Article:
Briar Bauman, James Rispoli And Dallas Daniels Were The Best Flat Trackers In 2020
Super Twins Champion
Briar Bauman had the jitters. No, he wasn’t thinking about his American Flat Track SuperTwins showdown with Jared Mees. He was thinking about his impending marriage to Shayna Texter.
A year that ended on such a high couldn’t have had a worse beginning. After a global pandemic put his title defense in question, Bauman arrived in Florida for the 2020 season opener to prove 2019 was not a fluke.
But the day before the event, Bauman learned one of his closest friends, Jess Garcia, had died.
Bauman mustered the focus and speed for two second-place finishes. Mees, meanwhile, jumped out to an early lead in the championship with career wins 49 and 50.
“Volusia was a tough weekend for me,” Bauman said. “I wasn’t there at all. All I wanted to do was fly to California, which I did after the races, and see his [Garcia’s] family and all my friends and just be with them.
“After I got home, I was like, ‘Alright, this season is for Jess.’”
Bauman came back swinging, completing the Grand Slam with a victory at the Indy Mile. He doubled up the following day, and the fight was on.
Bauman and Mees traded the points lead through four doubleheaders, neither gaining an upper hand.
“It is not going to always be your perfect weekend,” Bauman said. “But I had to be as good as I could be on those weekends where Jared was perfect.
“Two times, he had a double-digit points lead going into a weekend, and in two days of racing, I was able to erase it. Then, I was all the way up to a 25-point lead, but he came back with three really good races in a row.”
Those three races pulled Mees within 10 points of Bauman heading into October’s doubleheader series finale at the Daytona short track.
“I was stressed out,” Bauman admitted.
That first night, Bauman racked up 20 points, while Mees lost ground in fourth. The champ was in position to repeat with an eighth-place finish.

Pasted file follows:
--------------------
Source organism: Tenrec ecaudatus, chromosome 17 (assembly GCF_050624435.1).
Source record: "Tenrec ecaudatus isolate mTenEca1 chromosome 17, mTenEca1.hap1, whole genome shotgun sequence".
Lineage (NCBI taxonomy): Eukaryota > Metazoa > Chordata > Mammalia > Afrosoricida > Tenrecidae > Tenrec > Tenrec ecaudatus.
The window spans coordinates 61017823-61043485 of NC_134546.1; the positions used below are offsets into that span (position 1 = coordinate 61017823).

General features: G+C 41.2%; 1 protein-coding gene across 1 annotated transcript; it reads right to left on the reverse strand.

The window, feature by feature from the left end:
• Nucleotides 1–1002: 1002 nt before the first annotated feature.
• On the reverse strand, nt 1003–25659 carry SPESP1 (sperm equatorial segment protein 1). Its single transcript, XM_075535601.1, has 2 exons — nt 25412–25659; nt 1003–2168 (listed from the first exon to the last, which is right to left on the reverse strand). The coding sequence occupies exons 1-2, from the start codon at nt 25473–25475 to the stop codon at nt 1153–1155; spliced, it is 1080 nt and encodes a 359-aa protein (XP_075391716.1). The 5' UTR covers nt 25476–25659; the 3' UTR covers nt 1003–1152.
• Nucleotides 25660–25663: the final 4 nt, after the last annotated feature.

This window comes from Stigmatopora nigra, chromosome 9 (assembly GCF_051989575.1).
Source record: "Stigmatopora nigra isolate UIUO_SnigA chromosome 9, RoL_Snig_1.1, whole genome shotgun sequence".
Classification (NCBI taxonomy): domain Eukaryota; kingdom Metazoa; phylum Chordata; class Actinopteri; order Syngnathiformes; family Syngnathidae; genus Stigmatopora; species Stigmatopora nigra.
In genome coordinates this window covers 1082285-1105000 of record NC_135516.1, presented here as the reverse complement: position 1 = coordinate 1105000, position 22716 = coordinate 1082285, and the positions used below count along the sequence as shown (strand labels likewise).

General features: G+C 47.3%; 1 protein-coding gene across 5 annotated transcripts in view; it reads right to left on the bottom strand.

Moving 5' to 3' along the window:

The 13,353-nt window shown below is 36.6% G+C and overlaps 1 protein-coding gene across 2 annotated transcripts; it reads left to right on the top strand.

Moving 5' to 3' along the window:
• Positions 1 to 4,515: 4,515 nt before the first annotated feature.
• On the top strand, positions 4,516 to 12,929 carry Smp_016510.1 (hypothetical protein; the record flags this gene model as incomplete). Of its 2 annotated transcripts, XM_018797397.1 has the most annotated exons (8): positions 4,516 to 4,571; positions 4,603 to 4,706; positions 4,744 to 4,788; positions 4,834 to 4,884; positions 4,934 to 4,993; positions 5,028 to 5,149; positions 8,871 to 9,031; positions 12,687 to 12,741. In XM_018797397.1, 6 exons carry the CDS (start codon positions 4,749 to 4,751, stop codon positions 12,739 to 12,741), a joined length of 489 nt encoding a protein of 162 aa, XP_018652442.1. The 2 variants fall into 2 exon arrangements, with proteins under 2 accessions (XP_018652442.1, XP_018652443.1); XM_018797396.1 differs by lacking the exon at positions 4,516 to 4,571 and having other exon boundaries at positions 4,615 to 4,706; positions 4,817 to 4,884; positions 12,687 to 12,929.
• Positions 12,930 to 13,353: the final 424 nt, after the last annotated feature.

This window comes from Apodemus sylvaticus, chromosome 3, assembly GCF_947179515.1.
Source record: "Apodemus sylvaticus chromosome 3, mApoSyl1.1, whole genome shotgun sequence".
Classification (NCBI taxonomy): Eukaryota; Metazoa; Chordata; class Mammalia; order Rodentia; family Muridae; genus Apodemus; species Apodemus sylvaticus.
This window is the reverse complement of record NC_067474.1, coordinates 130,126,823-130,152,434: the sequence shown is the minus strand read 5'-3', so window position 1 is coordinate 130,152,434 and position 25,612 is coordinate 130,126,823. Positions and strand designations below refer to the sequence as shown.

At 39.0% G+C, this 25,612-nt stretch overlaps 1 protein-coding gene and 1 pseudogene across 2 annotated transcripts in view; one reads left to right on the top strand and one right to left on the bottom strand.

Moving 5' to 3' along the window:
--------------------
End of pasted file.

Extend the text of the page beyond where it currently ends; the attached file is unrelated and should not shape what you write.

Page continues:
“The second day was even more stressful than the first,” Bauman said. “I have only been in a championship-winning scenario twice in my career. In one, I went through the Air Fence. I think the rain [at Daytona] was more nerve wracking than going through the Air Fence.
“We were watching it rain and watching them work on the track. My heart rate was pegged the whole time.”
Setting aside all the overtakes and race wins, Bauman’s signature 2020 moment may have been easing up, allowing hard-charging Sammy Halbert to finish third, and collecting his second consecutive title from fourth place.
“I made some cool passes this year, but the best move was rolling out of it,” Bauman said. “I wish we could have gotten sporty and made a really good show for the fans, but it was in my best interest to let him go.”
Bauman didn’t want to celebrate.
“I just wanted to breathe,” he said. ‘OK, it’s over.”
And his wedding to Texter?
“I got to celebrate really, really big with everyone I love—my family and friends,” Bauman said. “It was great.”
Production Twins Champion
James Rispoli made headlines when he returned to flat track two years ago after more than a decade chasing road-racing glory.
Old rivals recognized Rispoli’s trademark grin and bigger-than-life personality, but infectious enthusiasm masked a relentless challenger hardened by overseas competition.
“Everybody remembered the happy-go-lucky kid,” Rispoli said. “Yeah, I won some amateur titles, but I was always, like, second best. Everybody thought that was who I am. But when the visor goes down, I’m a killer.”
Rispoli racked up seven wins and four runner-up finishes in 15 starts on a Latus Motors Racing Harley-Davidson XG750R to win the 2020 AFT Production Twins No. 1 plate.
That title elevated New Hampshire-born Rispoli into rarefied air, joining Kenny Roberts, Bubba Shobert and Eric Bostrom with AMA national championships on dirt and pavement.
“A lot of people start in one series and end their careers in the other,” Rispoli said. “I don’t know how many have gone from dirt track to road racing and then came back to win a championship.
“I hadn’t raced dirt track in 10 years and won a championship in my second season back. I’m still pretty young at it, and we’re racing a lot of fast guys. That’s got to be the coolest thing about it.”
Rispoli likened the experience to his 2012 AMA Pro SuperSport title run.